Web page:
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The Megalithic Mysteries of Malta

Sunday, 01 May 2011

People first settled the Maltese islands around 7,000 years ago, probably coming from Sicily, writes Paul Devereux, though in truth we know little about the movement of peoples around the Mediterranean in prehistoric times. Around 3,400 BC, the building began of megalithic temples unlike any elsewhere in the world and older than the Great Pyramid or Stonehenge

The temples were constructed for over one thousand years, a period punctuated by stylistic phases, and thirty sites still survive. They display shared basic characteristics such as the temple buildings and courts being contained within a megalithic external wall with a slightly concave façade. They have a central passage leading from the main entrance in the outer wall into the heart of the temple with a varying number of bays or apses on either side.
Specific architectural features also recur within the temples, including ‘trilithon’ doorways or openings – consisting of a lintel stone supported by uprights – recesses, and stone cupboard-like constructions of unknown purpose. There are also curious apertures in some temple walls that are typically designated as ‘portholes’ or ‘oracle holes’. Decorative or symbolic features, such as rock panels with carved motifs of various kinds, are often in evidence.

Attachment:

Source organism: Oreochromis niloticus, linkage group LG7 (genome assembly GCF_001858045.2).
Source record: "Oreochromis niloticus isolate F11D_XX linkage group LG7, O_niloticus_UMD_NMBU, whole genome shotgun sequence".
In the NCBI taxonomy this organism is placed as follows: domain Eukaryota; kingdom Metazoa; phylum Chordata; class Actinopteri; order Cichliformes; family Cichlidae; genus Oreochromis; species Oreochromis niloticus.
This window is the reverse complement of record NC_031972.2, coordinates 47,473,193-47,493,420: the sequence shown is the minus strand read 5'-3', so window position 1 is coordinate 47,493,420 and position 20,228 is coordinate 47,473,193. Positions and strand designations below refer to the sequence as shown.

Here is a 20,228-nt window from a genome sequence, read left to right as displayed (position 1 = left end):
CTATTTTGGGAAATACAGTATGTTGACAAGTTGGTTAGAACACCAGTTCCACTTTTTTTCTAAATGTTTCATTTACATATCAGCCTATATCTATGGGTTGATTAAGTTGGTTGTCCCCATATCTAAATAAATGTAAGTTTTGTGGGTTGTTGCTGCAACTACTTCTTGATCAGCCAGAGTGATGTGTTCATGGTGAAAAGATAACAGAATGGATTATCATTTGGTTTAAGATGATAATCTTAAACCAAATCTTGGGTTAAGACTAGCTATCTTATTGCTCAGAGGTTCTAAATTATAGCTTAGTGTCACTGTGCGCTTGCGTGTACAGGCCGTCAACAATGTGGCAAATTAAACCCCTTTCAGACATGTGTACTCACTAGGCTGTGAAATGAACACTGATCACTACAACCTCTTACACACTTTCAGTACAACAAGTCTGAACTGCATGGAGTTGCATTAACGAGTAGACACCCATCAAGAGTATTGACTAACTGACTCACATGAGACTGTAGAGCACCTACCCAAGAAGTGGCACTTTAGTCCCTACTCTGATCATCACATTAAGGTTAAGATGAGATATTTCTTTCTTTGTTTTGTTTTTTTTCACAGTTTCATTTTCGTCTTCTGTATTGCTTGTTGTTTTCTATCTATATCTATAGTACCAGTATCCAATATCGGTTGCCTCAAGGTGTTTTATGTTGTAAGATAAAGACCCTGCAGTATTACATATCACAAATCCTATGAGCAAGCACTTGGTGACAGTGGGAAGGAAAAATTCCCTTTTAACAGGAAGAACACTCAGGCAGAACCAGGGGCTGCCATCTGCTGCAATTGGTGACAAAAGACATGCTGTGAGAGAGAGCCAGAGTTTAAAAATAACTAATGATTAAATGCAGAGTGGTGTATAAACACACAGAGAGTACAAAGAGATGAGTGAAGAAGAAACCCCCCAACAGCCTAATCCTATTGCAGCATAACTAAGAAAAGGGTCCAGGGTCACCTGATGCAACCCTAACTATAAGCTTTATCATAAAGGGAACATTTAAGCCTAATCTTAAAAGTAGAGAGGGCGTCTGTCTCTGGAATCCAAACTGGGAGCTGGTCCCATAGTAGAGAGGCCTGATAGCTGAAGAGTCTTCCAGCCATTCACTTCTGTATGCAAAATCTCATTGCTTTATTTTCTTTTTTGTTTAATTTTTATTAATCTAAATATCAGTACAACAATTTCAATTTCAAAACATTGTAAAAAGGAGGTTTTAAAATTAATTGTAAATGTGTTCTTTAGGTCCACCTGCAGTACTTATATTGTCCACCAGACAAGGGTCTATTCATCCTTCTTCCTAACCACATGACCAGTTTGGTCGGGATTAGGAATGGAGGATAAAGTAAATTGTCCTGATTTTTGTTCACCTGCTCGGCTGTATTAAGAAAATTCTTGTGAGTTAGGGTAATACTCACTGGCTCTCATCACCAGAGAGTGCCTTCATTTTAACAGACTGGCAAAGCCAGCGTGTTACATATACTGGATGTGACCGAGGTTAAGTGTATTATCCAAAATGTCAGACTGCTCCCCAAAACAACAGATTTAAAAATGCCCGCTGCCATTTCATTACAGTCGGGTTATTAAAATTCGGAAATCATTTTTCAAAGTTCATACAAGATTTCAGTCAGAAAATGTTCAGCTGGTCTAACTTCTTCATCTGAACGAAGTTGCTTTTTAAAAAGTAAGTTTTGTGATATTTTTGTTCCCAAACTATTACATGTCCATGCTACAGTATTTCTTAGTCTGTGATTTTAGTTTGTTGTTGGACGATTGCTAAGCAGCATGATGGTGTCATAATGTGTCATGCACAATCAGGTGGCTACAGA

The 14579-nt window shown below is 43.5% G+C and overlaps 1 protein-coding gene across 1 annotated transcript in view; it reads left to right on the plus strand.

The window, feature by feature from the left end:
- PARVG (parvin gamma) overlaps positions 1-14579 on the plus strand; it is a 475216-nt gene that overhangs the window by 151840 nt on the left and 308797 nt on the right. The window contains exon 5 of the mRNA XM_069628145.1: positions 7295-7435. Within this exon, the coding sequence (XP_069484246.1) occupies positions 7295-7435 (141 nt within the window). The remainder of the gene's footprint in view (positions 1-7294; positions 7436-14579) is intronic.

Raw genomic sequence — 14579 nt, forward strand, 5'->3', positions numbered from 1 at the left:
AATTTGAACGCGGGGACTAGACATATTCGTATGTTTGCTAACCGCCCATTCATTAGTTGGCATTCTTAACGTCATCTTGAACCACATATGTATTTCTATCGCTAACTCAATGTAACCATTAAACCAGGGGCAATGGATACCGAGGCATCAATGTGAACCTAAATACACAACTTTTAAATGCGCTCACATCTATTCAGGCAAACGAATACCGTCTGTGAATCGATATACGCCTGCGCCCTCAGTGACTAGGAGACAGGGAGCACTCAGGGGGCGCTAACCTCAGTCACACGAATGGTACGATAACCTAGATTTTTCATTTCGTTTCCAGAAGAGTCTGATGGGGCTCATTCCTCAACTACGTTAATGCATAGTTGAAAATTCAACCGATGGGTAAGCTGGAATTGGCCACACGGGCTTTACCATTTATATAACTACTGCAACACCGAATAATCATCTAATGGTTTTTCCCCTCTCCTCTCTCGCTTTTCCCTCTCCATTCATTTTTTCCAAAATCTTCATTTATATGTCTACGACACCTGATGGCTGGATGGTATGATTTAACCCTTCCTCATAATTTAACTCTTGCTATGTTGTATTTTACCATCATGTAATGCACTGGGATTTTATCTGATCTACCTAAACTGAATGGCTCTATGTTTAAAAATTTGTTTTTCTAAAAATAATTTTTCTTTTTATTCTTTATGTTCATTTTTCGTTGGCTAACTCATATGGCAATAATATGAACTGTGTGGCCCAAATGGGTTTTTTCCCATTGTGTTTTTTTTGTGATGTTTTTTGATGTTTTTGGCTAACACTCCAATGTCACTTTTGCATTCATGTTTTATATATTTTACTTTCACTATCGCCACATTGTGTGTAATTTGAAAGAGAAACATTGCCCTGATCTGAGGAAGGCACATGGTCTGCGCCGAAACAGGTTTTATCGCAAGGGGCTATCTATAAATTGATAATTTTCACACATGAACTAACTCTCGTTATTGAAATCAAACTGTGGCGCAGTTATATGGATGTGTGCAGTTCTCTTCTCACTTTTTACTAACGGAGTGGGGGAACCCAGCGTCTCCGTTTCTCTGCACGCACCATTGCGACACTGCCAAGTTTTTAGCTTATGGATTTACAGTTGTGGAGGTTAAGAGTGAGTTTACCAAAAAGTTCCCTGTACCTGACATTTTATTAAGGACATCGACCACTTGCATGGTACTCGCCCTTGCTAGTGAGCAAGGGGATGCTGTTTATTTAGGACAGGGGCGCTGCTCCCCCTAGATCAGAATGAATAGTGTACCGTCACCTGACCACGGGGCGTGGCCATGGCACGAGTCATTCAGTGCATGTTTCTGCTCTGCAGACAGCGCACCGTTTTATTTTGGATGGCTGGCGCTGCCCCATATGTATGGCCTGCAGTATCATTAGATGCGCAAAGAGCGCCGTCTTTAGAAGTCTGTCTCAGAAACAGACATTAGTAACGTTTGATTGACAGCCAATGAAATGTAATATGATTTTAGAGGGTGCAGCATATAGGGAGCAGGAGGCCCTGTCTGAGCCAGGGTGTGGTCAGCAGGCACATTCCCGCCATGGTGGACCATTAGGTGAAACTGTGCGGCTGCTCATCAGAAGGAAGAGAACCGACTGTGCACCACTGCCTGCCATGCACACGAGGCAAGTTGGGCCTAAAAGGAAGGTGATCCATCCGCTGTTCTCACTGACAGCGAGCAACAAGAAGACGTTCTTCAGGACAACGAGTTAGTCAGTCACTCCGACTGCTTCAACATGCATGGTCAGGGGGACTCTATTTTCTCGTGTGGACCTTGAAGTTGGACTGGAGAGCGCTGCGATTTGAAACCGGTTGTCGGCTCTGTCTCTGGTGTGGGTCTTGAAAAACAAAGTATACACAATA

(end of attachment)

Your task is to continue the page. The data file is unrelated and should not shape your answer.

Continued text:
The temples seem not to have been funerary in nature but used for public ritual and worship. There is no evidence of human sacrifice though judging by the bones uncovered at temple sites there was animal sacrifice; but to what god? There are indications that it was actually a goddess, an 'Earth Mother' figure. This is assumed to be so because of figurines and statues found in several temples depicting a 'fat lady', a female figure with exaggerated hips and breasts perhaps symbolising fertility.
The Stone Age Temple Period came to a curiously sudden end, and was followed by the arrival of a wholly different Bronze Age people.

Ggantija: Situated on Malta's smaller sister island of Gozo, Ggantija is in fact two conjoined temples. The southern one is the older, and parts of its facade still stand up to 6 m (21 ft) tall. Folklore states that .gantija was built by a giantess who nursed a baby and ate beans while she carried the stones. One suspects that this represents an age-old fertility motif relating to the lost earth mother goddess.
Hagar Qim: Located close to Malta's south-west coast, Qim has a trilithon entrance that gives on to a complex cluster of passages, apses, courts, and chambers. The older parts date to c. 3,400 BC A notable internal feature is a fascinating 'floral altar' carved with what seem to be abstract depictions of plants. There is also a stone pillar over 4.5 m (15 ft) tall, which may possibly represent a male deity, a phallic counterpart to the 'fat lady' carved limestone figures found at the site.